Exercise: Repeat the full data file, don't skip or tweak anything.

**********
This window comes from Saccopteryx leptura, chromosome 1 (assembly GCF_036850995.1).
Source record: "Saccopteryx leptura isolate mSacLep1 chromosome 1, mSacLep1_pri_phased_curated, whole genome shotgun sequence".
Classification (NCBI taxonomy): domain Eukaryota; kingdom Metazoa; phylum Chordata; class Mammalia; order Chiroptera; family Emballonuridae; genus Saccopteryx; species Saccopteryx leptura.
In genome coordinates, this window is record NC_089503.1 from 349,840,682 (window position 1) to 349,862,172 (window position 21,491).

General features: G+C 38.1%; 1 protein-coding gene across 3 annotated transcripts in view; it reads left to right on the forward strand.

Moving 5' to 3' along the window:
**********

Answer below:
This window comes from Saccopteryx leptura, chromosome 1 (assembly GCF_036850995.1).
Source record: "Saccopteryx leptura isolate mSacLep1 chromosome 1, mSacLep1_pri_phased_curated, whole genome shotgun sequence".
Classification (NCBI taxonomy): domain Eukaryota; kingdom Metazoa; phylum Chordata; class Mammalia; order Chiroptera; family Emballonuridae; genus Saccopteryx; species Saccopteryx leptura.
In genome coordinates, this window is record NC_089503.1 from 349,840,682 (window position 1) to 349,862,172 (window position 21,491).

General features: G+C 38.1%; 1 protein-coding gene across 3 annotated transcripts in view; it reads left to right on the forward strand.

Moving 5' to 3' along the window: